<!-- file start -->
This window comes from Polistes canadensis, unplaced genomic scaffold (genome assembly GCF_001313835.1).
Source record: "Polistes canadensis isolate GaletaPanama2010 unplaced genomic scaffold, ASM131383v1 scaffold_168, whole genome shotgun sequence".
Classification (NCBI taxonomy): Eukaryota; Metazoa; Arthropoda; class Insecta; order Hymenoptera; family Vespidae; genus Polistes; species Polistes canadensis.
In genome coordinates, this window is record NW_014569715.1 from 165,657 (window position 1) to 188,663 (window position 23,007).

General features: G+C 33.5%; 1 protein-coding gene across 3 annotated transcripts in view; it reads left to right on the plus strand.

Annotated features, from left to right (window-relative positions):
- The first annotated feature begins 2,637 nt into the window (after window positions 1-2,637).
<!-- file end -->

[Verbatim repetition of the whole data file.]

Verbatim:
This window comes from Polistes canadensis, unplaced genomic scaffold (genome assembly GCF_001313835.1).
Source record: "Polistes canadensis isolate GaletaPanama2010 unplaced genomic scaffold, ASM131383v1 scaffold_168, whole genome shotgun sequence".
Classification (NCBI taxonomy): Eukaryota; Metazoa; Arthropoda; class Insecta; order Hymenoptera; family Vespidae; genus Polistes; species Polistes canadensis.
In genome coordinates, this window is record NW_014569715.1 from 165,657 (window position 1) to 188,663 (window position 23,007).

General features: G+C 33.5%; 1 protein-coding gene across 3 annotated transcripts in view; it reads left to right on the plus strand.

Annotated features, from left to right (window-relative positions):
- The first annotated feature begins 2,637 nt into the window (after window positions 1-2,637).